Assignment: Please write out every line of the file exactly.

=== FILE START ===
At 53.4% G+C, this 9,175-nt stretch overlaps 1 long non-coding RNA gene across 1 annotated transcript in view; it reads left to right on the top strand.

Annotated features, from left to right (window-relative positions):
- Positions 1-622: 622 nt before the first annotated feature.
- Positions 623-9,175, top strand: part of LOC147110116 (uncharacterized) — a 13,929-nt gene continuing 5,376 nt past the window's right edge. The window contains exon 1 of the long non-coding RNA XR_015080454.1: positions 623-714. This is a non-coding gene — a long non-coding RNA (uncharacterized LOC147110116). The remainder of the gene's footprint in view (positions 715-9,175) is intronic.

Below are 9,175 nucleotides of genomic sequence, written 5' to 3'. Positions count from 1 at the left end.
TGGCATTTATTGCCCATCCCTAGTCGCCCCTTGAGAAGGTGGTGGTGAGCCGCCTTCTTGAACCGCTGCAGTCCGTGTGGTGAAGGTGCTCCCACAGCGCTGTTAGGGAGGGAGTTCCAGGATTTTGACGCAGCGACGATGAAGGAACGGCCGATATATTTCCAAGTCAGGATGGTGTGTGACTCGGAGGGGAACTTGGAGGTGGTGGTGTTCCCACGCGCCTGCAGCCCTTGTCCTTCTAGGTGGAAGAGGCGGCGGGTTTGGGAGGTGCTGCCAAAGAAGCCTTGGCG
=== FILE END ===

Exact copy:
At 53.4% G+C, this 9,175-nt stretch overlaps 1 long non-coding RNA gene across 1 annotated transcript in view; it reads left to right on the top strand.

Annotated features, from left to right (window-relative positions):
- Positions 1-622: 622 nt before the first annotated feature.
- Positions 623-9,175, top strand: part of LOC147110116 (uncharacterized) — a 13,929-nt gene continuing 5,376 nt past the window's right edge. The window contains exon 1 of the long non-coding RNA XR_015080454.1: positions 623-714. This is a non-coding gene — a long non-coding RNA (uncharacterized LOC147110116). The remainder of the gene's footprint in view (positions 715-9,175) is intronic.

Below are 9,175 nucleotides of genomic sequence, written 5' to 3'. Positions count from 1 at the left end.
TGGCATTTATTGCCCATCCCTAGTCGCCCCTTGAGAAGGTGGTGGTGAGCCGCCTTCTTGAACCGCTGCAGTCCGTGTGGTGAAGGTGCTCCCACAGCGCTGTTAGGGAGGGAGTTCCAGGATTTTGACGCAGCGACGATGAAGGAACGGCCGATATATTTCCAAGTCAGGATGGTGTGTGACTCGGAGGGGAACTTGGAGGTGGTGGTGTTCCCACGCGCCTGCAGCCCTTGTCCTTCTAGGTGGAAGAGGCGGCGGGTTTGGGAGGTGCTGCCAAAGAAGCCTTGGCG